Engineer Makes Breakthrough

Dr. Arash Kheradvar, a fellow of the American Heart Association and a biomedical engineering professor at UC Irvine, was recently awarded $200,000 that will be given out over two years by the Children’s Heart Foundation to further develop hybrid tissue-engineered heart valve technology. Kheradvar was also awarded a Grant-in-Aid from the American Heart Association to study patients with right-sided heart failure, using UCI’s state-of-the-art 4-D flow echocardiography technology.

Courtesy Of Arash Kheradvar

Courtesy Of Arash Kheradvar

Kheradvar, originally from Iran, started medical school right after high school. He began his seven year medical program at Tehran University and graduated with an M.D. in 2000. He practiced for two years, and then came to the U.S. in 2002 where he attended the California Institute of Technology in Pasadena, studying bioengineering for his Ph.D. Following his graduation from Cal Tech in 2006, Kheradvar started his own lab, KLAB (Kherdavar Research Group) at the University of South Carolina in 2007. Soon after, Kheradvar moved his entire lab to UC Irvine and is now a part of the Edwards Lifesciences Center for Advanced Cardiovascular Technology.

KLAB has three main research focuses: heart valve engineering, cardiovascular imaging, and cardiac mechanics. In the heart valve engineering focus, researchers are currently working on four different types of heart valves. The cardiovascular imaging section utilizes technology that takes images of the heart using the 4-D flow echocardiograph. The cardiac mechanic focus studies fluid dynamics and solid mechanics of the heart from a more engineering perspective.

KLAB is comprised of UCI students, specifically post-doctoral fellows from UCI.

“I’m basically interested in a small group of people, but experts. Something that I always look for is people who are experts, highly motivated and have a fundamental background in science and engineering,” Kheradvar said.

Using their recent grant from the Children’s Heart Foundation, Kherdavar and his research team will study hybrid tissue-engineered heart valves.

“The idea comes from the movie Terminator. Basically [it’s a] mechanical heart valve which is made of thin layers of nitinol. Nitinol is a nickel-titanium alloy. And then we grow the patient’s own cell over that. In less than eight weeks we have a heart valve made of the size of the patient and also by the cell of the patient. So we anticipate that when we implant these heart valves in the patient, they’re going to act like the patient’s own organ,” Kheradvar explained.

The hybrid tissue-engineered heart valve is ultimately placed when a patient’s biological heart valve fails completely.  The biological valve fails in two ways: either they are calcified which means that the valve is open and does not allow enough blood to flow through, or it is leaking. It is during these instances that a patient would need surgery for a new heart valve.

A hybrid tissue-engineered heart valve has never been done before. “They’re [usually] tissue engineered; so far none of them are in clinics because they have their own problems, when they’re pure tissue engineered,” Kheradvar said. Heart valves usually take about nine months to develop; they adapt themselves and become durable inside the body. Tissue engineered heart valves are made up in a couple of months or so, therefore when they are exposed to higher pressures in the heart, they will not last a very long time; they dissolve and for that reason are not clinically used.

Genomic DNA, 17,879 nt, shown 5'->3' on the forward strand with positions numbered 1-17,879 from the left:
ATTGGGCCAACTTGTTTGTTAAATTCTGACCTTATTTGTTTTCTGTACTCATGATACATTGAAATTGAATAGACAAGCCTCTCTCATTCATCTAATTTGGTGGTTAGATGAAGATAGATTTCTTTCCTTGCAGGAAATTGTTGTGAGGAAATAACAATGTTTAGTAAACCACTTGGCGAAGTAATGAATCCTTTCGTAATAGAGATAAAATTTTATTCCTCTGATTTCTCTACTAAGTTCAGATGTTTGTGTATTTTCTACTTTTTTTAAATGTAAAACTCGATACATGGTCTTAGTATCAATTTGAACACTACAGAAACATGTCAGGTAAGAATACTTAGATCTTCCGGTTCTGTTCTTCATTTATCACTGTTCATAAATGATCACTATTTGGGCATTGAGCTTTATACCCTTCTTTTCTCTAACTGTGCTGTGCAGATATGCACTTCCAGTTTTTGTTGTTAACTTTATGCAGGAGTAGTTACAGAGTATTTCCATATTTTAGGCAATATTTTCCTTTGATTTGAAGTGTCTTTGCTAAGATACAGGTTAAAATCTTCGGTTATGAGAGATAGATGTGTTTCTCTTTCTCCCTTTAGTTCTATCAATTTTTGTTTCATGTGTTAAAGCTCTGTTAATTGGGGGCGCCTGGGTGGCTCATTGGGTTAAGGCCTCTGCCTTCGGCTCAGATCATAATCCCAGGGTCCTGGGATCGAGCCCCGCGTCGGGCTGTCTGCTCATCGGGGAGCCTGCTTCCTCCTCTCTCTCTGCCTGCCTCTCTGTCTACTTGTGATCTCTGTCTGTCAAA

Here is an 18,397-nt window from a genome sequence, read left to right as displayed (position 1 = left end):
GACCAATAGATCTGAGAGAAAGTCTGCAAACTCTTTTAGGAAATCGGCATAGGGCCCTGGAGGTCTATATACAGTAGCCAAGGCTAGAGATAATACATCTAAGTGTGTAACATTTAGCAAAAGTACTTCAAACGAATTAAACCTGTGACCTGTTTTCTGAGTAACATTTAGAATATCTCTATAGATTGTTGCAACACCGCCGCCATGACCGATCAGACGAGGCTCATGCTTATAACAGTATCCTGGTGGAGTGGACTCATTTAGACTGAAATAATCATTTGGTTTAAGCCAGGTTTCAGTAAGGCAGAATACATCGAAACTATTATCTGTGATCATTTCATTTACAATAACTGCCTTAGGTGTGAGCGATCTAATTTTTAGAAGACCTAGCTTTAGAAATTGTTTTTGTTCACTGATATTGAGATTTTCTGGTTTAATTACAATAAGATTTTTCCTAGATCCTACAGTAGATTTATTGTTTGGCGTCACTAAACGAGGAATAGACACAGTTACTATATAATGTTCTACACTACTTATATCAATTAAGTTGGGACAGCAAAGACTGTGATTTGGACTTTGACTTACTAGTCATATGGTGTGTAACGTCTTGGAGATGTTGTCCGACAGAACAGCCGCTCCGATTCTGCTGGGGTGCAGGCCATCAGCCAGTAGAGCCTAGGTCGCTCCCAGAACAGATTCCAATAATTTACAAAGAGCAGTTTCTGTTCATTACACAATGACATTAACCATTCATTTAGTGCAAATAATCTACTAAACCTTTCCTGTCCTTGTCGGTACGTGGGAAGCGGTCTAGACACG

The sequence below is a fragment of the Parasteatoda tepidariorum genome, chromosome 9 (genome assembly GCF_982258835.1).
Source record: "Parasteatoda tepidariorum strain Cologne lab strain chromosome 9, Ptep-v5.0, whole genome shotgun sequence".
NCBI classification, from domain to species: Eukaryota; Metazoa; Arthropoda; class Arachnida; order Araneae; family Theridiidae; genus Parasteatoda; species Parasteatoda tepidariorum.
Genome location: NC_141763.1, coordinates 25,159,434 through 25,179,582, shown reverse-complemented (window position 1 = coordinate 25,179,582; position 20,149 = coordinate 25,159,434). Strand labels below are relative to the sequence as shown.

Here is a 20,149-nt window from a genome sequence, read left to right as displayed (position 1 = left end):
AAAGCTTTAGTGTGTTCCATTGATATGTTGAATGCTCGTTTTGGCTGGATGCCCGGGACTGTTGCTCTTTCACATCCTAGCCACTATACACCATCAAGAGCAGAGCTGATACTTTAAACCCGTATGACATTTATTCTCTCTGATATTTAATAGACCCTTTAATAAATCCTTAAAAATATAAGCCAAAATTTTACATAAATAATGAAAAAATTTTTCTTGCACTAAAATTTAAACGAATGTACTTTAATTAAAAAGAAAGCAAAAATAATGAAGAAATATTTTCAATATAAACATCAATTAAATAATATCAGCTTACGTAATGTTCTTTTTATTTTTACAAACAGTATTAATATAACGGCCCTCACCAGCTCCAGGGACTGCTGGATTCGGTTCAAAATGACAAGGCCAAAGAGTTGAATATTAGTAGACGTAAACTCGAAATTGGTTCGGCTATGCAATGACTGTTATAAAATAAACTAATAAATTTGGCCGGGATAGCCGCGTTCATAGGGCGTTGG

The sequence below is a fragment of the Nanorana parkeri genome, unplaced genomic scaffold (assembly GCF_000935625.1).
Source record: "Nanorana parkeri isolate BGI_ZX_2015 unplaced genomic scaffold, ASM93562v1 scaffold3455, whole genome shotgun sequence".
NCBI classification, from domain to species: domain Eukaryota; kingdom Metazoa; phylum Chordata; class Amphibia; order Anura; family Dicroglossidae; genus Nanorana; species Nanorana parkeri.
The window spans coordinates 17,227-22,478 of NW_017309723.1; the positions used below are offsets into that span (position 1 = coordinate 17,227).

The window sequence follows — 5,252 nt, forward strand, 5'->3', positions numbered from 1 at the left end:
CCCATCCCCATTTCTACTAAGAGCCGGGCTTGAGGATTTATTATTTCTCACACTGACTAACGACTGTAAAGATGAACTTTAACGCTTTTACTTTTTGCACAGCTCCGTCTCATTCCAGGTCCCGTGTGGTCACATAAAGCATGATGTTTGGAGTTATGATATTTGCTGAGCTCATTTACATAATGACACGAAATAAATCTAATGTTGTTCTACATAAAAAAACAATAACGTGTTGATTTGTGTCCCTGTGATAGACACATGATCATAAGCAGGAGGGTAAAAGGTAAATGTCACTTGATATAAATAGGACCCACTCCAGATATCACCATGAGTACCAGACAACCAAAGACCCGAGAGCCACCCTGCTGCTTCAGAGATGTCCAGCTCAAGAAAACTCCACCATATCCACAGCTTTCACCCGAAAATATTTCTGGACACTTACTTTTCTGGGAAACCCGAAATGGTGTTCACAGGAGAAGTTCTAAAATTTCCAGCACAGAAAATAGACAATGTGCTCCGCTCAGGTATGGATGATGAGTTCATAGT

“There are a lot of heart valves available; different artificial heart valves which are very good — some of them. But this type of hybrid heart valve tissue-engineering has never been done before. We are the pioneers in that field,” Kheradvar stated.

The American Heart Association grant he received allows him to study right-sided heart failure using UC Irvine’s 4-D flow echocardiography technology, which is related to cardiovascular imaging, KLAB’s second main focus of study. Currently there is no perceptible information available on flow patterns inside the right ventricle; therefore the 4-D echocardiography will help the lab better look into patients with this specific failure.

Kheradvar and his research team have published over 20 journal articles over the years. “What I do is I generate a new field. We have papers on echocardiographic particle image velocimetry; that was basically the beginning of the field,” Kheradvar said. “We have been working a lot on the flow inside the heart; we have been the pioneer in that field [too].”

Kheradvar currently teaches classes related to his fields of research study. At the undergraduate level he teaches biomechanics, mainly related to the flow inside the body. At the graduate level, he teaches a course in biofluid mechanics, an introduction course to cardiovascular engineering.

For Kheradvar, doing research that can positively help and influence the greater community is what is most important. “I’ve been a successful medical doctor and I really enjoyed that, but then I felt that if I come back to the research and come with new technologies, I would be able to impact a population of patients, rather than a few patients I can meet,” Kheradvar said. “I think the fact I’m doing research, that this research is going to help patients, I think that’s the most fascinating thing to me. I really hope that what we are doing right now will have a major effect [on the] quality of life of patients around the word. That’s something that’s my passion and makes me happy.”